Something dramatic has been happening to our bodies since 23 March. We feel creakier and rounder, our skin gently puckered like the beach at low tide, while our shoulders have become convex slaves to daily Zoom calls. The deterioration has been rapid and shocking, but the good news is, there is a remedy. Its name: fascia.
Fascia is essentially a membrane that covers every muscle, bone, nerve, artery, vein and organ in the body. ‘Think of it like a spider’s web that blankets every part of your insides,’ says massage therapist and myofascial expert Antonia Curling. In other words, fascia is a bit like cling film, holding your entire body together. Which means that when it comes under stress or damage, the knock-on effects can be endless. Fixing it might be the key to fixing the way you move, improving the way you feel and even changing the way you look.
‘Picture your muscles as a bag of oranges; fascia is the net,’ says Niki Bird, one of the only fully qualified fascial stretch therapists in the UK, based out of London’s Workshop Gymnasium. ‘If the net gets twisted, the oranges will be bruised and squashed. Untwisting the bag means they can move better.’
Fascia damage can be caused by injury, overuse, underuse or simply dehydration. This year’s lack of exercise – or, even worse, unsupervised exercise – has left us tight, sore and stiff. While stretching is good for recovery and physio is best for injury, neither works specifically to relieve your fascia. The therapy Bird is trained in sits between the two.
Focusing on the connective tissue around joints, ligaments and muscles, she’ll push and pull limbs in various (sometimes relaxing, sometimes ouch-inducing) directions to ‘release’ it. Results are instant – looser hips, bendier knees – and ongoing, improving movement and posture over time. It’s great for treating a home-desk hunch or long-term injury, but not if you have personal space issues: Bird practically climbs over you to do it.
Myofascial massage is a slightly less intrusive way to fix your fascia. It’s a treatment that targets ‘restriction’ caused by trauma (physical, emotional or habitual) that puts pressure on connective tissue, limiting movement and causing pain. It has similarities to a traditional massage, but don’t expect to doze off... ‘We don’t use oils, allowing tissue to be manipulated without any slipping over the skin,’ Curling says.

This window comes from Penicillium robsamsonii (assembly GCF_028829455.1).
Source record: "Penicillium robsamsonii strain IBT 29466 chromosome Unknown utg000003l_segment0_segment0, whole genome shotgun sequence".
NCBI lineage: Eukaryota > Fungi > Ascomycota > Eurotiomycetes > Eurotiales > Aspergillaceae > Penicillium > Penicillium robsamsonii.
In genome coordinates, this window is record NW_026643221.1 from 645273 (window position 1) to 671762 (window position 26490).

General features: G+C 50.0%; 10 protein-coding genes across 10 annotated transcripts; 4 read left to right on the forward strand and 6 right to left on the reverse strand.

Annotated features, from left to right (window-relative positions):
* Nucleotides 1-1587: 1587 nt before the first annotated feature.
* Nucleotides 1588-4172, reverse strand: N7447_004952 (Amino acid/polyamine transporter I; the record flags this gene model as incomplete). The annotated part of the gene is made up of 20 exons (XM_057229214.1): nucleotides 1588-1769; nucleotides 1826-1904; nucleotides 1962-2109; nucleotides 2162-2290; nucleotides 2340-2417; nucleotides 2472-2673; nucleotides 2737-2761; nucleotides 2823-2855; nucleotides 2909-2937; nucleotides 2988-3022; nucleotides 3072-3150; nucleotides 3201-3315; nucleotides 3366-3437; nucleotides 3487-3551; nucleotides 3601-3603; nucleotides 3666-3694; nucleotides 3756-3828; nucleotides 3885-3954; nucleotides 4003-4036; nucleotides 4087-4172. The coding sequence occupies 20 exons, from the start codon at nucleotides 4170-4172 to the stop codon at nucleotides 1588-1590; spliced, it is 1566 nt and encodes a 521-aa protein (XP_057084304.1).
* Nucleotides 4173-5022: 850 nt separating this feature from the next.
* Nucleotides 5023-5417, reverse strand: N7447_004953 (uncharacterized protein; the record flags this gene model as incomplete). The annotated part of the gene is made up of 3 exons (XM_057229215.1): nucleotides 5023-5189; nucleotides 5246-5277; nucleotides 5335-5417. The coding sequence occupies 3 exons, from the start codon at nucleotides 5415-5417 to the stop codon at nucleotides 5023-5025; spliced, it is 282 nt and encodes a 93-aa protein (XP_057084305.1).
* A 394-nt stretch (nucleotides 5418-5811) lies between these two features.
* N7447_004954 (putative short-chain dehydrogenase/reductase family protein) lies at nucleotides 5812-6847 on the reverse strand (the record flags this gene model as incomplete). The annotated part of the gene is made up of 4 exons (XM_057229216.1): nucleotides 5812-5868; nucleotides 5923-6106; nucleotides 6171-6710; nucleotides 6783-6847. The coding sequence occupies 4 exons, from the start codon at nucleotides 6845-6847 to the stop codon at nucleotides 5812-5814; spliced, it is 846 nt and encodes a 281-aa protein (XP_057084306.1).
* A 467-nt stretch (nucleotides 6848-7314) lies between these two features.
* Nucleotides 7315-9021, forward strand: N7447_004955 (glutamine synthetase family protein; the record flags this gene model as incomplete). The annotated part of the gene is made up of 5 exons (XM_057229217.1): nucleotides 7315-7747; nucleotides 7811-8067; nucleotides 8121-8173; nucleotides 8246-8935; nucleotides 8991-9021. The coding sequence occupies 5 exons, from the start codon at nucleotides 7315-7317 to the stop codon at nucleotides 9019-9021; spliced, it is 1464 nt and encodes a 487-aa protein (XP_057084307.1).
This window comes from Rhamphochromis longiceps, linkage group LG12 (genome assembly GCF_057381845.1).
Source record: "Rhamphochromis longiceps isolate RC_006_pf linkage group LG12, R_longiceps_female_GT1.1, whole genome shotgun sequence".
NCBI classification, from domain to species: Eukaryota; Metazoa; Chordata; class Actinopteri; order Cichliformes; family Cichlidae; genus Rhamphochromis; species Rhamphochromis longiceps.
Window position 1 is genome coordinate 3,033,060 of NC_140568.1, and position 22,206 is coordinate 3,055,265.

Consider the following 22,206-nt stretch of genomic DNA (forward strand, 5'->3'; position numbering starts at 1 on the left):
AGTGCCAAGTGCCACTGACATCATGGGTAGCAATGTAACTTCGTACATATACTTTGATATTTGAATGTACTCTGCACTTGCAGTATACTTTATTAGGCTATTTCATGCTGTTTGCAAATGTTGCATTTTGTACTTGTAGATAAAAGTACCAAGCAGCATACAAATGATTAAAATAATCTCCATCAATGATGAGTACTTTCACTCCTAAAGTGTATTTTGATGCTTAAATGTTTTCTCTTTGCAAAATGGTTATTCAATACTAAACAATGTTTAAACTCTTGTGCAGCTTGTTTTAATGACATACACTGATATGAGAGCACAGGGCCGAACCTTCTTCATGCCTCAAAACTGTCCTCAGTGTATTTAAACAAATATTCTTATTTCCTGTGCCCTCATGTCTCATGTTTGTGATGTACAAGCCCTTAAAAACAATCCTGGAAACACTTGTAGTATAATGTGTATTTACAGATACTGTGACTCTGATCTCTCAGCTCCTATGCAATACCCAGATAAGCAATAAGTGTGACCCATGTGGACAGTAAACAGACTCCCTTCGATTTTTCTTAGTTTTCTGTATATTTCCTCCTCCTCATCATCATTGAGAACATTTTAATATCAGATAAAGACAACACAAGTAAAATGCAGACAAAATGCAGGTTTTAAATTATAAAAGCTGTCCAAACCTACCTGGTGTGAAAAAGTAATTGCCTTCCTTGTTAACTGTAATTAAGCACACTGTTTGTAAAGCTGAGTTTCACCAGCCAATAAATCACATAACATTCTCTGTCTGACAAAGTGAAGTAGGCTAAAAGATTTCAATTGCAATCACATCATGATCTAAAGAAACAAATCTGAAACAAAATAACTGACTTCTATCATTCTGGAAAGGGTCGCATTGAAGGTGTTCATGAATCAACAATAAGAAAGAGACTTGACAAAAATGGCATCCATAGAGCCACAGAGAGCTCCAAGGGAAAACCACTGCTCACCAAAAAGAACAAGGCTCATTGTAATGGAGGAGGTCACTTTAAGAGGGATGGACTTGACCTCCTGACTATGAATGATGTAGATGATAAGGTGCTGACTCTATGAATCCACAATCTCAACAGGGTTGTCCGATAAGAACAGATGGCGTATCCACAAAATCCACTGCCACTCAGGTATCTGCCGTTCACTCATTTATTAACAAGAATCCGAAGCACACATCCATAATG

And manipulation is the best word to describe it: pinching down the spine (‘direct’ work, to free tightness), followed by kneading skin over hip bones to loosen it, causing a short, sharp burning sensation. It’s not as deep as getting knots out, but it feels just as thorough. There are nice parts, too, the ‘indirect’ bits – of gentle stretching and Curling rocking your body like a child on a swing to realign things. The results are not dissimilar to a deep tissue massage: you’ll leave a bit sore in places, but lighter, a bit looser. A stress-free Mr Soft.
The focus doesn’t even have to be your body, because connective tissue is everywhere, including your face. ‘When it comes to non-invasive aesthetics, it’s one of the most important structures,’ says Dr Galyna Selezneva, a cosmetic doctor with a penchant for the ‘no knife facelift’, of which the fascia is an integral factor. In the case of Selezneva’s lifting and tightening treatments (Thermage, Ultherapy, Ultracel: all needle/knife-free, and only mildly painful), you want to contract tissue, not relax it. ‘It sits on top of the muscle,’ she tells me. ‘If you tighten that, it builds a more robust and taught structure for the skin on top.’
Lastly, a fascia fix can improve one of life’s least-treatable niggles: cellulite. ‘Cellulite’s grade and appearance is often due to connective tissue and fibrous membranes creating a pull on the skin, resulting in that dimpled appearance,’ says Selezneva. ‘So treatments such as Emtone –which targets skin laxity, lymphatic drainage, fat chambers and, critically, the pull of fibrous bands – can reduce the appearance of cellulite.’
Of course massage and skin-smoothing aren’t necessities in life, which is probably why it’s taken so long for us to take notice of our fascia: it could be seen as another thing to unnecessarily worry about. Plus, treating it can be expensive: an hour with Bird or Curling is £120, treatments with Dr Selezneva start from £8OO.
But, with undeniable benefits to the treatments and a dose of realignment and relaxation more important than ever, perhaps giving your fascia a little love won’t hurt. Much...
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